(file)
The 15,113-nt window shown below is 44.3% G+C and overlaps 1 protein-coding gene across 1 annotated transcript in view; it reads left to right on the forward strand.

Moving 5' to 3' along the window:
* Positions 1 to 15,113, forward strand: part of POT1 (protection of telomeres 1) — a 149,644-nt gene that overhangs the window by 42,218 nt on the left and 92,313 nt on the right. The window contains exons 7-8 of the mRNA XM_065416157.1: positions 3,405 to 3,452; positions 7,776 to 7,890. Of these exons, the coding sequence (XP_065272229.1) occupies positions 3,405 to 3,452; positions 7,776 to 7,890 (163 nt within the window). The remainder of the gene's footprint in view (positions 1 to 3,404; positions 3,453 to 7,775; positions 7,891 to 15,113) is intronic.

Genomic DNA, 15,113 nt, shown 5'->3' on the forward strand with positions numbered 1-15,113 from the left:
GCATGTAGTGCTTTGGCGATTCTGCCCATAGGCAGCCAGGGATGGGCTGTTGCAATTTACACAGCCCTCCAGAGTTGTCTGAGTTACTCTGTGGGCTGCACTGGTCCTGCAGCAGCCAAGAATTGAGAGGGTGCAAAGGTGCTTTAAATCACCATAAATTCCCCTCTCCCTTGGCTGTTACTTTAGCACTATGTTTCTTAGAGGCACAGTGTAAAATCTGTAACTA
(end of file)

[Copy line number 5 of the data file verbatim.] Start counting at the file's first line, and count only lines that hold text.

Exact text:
GCATGTAGTGCTTTGGCGATTCTGCCCATAGGCAGCCAGGGATGGGCTGTTGCAATTTACACAGCCCTCCAGAGTTGTCTGAGTTACTCTGTGGGCTGCACTGGTCCTGCAGCAGCCAAGAATTGAGAGGGTGCAAAGGTGCTTTAAATCACCATAAATTCCCCTCTCCCTTGGCTGTTACTTTAGCACTATGTTTCTTAGAGGCACAGTGTAAAATCTGTAACTA